After being beset by violent protesters, Coastal GasLink is sharing new footage and information about how their employees were reportedly terrorized in BC this week.
On February 17, Houston RCMP said it was investigating after a group of protesters allegedly executed a coordinated attack on a remote worksite in the Northern Interior just after midnight.
No group has claimed responsibility yet for the incident. About nine workers fled for safety during the attack.
“The attackers disabled lighting and video surveillance at the worksite as part of the coordinated attack,” said Coastal GasLink.
“Heavy equipment on-site was commandeered and utilized to cause significant damage to other heavy equipment and trailers.”
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“We are still assessing the full value and inventory of damaged equipment and property at this time; however, the initial damage estimate is in the millions of dollars.”
The worksite is 60 km from Houston, BC, and is only accessible via a service road. The area is roughly a 13-hour drive from Vancouver.
Police said that when they arrived, they saw the roadway blocked with “downed trees, tar-covered stumps, wire, boards with spikes in them, and fires had been lit throughout the debris.”
Coastal GasLink says there was even a yellow school bus used to block the road.
Police had to work their way through the traps, and as they did so, protesters threw smoke bombs and fire-lit sticks at police, injuring one officer.
Kent Wilfur, Coastal GasLink’s Vice President Project Delivery, said in a release “our people were terrorized during this violent incident.
“In the last 24 hours, I have had the opportunity to hear from our workforce, Indigenous and community leaders, governments, and our partners, and all have expressed their outrage about this attack.”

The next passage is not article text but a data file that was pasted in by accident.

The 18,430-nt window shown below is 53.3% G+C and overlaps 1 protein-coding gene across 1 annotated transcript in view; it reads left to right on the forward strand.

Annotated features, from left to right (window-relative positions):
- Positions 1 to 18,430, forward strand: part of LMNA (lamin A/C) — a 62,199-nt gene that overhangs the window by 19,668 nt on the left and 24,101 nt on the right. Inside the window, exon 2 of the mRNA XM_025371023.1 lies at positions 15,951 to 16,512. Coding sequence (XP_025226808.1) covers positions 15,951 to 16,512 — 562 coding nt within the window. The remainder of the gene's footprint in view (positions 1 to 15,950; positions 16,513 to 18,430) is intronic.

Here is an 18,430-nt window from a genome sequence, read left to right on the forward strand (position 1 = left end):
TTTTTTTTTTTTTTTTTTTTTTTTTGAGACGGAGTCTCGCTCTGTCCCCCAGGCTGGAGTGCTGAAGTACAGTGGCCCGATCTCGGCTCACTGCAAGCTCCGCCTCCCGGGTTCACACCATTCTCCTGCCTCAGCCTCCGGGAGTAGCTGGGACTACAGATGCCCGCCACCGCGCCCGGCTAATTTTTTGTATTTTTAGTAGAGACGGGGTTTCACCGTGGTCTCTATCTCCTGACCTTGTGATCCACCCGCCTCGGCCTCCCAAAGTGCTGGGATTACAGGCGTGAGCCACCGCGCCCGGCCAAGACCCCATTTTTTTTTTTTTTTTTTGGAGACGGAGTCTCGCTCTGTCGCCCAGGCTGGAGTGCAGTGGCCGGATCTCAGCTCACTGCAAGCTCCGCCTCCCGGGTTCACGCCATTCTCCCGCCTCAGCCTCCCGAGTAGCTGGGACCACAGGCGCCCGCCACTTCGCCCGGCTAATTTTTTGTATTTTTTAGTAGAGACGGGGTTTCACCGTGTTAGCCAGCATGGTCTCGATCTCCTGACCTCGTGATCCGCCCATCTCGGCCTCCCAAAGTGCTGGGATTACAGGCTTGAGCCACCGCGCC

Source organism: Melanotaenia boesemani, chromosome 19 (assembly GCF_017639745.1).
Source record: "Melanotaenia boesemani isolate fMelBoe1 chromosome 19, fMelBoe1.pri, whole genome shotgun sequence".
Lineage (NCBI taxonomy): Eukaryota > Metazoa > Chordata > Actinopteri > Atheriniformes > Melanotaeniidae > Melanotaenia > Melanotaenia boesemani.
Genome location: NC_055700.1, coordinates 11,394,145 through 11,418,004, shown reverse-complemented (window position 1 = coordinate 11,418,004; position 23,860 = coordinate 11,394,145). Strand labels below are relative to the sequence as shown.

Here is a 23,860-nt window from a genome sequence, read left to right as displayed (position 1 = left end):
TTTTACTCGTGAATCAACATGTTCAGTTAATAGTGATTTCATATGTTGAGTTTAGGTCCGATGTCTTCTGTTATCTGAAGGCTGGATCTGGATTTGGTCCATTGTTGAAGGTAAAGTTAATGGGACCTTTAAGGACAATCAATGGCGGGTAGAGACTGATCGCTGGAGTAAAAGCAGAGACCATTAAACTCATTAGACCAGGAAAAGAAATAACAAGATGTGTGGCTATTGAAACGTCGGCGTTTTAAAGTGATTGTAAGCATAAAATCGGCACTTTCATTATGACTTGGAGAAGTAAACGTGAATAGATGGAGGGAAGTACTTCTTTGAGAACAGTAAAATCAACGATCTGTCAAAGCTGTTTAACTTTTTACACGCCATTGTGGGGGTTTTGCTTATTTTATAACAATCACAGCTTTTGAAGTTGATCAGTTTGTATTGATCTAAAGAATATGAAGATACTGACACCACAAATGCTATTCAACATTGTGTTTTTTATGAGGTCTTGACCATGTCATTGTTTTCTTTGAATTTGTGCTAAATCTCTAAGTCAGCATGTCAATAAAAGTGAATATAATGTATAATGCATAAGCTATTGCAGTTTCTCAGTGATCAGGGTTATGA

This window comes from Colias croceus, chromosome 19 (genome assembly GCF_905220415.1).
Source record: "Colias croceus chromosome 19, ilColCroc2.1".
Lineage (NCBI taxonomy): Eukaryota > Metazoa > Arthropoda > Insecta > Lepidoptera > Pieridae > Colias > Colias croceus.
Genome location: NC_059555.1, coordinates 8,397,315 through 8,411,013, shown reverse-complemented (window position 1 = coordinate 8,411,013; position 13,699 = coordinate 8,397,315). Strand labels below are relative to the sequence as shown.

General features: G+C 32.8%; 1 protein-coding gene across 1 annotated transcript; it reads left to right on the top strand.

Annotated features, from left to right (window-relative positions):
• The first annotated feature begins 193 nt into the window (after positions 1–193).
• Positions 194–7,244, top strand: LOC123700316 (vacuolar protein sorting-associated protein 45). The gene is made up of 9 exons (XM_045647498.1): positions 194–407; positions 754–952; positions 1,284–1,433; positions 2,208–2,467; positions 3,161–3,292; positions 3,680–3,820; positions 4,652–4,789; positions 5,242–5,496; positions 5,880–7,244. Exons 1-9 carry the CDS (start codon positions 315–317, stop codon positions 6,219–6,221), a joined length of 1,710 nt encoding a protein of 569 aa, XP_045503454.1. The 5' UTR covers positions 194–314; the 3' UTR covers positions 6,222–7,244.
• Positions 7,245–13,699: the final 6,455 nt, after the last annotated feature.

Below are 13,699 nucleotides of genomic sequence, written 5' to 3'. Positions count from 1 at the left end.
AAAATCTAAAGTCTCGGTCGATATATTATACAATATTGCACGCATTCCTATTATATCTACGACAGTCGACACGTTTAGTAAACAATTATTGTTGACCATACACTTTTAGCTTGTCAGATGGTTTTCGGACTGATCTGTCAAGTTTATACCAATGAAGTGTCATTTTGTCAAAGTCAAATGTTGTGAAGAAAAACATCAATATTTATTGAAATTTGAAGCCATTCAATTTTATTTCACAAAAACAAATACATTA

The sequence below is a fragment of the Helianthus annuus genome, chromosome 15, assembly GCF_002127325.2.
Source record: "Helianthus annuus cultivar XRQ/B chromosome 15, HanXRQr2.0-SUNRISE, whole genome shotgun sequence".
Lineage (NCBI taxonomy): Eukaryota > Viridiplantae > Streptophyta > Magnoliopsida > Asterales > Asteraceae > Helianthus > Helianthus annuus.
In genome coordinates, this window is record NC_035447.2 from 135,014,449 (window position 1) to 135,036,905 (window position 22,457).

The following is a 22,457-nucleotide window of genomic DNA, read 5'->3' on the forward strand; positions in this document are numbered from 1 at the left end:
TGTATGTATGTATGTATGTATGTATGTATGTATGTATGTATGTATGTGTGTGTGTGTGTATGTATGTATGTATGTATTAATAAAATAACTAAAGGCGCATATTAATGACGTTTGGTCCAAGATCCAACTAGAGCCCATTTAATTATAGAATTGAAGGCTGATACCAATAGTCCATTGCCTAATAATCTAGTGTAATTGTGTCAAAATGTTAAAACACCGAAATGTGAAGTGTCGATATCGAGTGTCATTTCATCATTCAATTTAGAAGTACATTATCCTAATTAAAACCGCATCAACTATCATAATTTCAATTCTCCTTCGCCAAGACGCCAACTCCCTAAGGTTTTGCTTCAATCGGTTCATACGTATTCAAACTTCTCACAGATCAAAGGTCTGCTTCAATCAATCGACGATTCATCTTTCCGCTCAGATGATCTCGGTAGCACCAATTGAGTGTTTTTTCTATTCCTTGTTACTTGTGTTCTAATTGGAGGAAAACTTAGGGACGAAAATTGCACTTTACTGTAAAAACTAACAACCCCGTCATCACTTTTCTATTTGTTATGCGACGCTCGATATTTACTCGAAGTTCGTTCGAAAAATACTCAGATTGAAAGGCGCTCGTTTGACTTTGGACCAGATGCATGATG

“We appreciate the outpouring of support for our workers, including the labour unions who represent them, and stand together in condemning these actions,” he said.
In the weeks leading up to the incident, Coastal GasLink said their workers were intimidated, confronted, and disrupted by unknown people accessing the construction site via forest trails. The company says they don’t know if those events are related to the attack on February 17.
Now, the worksite is an active crime scene controlled by RCMP.
“This is a very troubling escalation in violent criminal activity that could have resulted in serious injury or death. This was a calculated and organized violent attack that left victims shaken and a multimillion-dollar path of destruction,” said RCMP Chief Superintendent Warren Brown in a statement.
“While we respect everyone’s right to peacefully protest in Canada, we cannot tolerate this type of extreme violence and intimidation. Our investigators will work tirelessly to identify the culprits and hold them accountable for their actions.”
Coastal Gaslink says they’re continuing to provide support to its workforce and the individuals affected by the attack.
“Everyone deserves to have a safe workplace and we are disturbed by the level of violence and destruction,” they said.
As soon as the police investigation is done, Coastal GasLink will finalize its damage assessment and resume construction.
“It’s important to note that work is safely continuing along the rest of the 670 km pipeline project route, which is nearly 60 percent complete,” they said.
“We are aware of reports that wrongly suggest that this attack was staged. We find these suggestions offensive and irresponsible as they only serve to retraumatize the workers who experienced the violent attack,” Wilfur said.
With files from Amir Ali.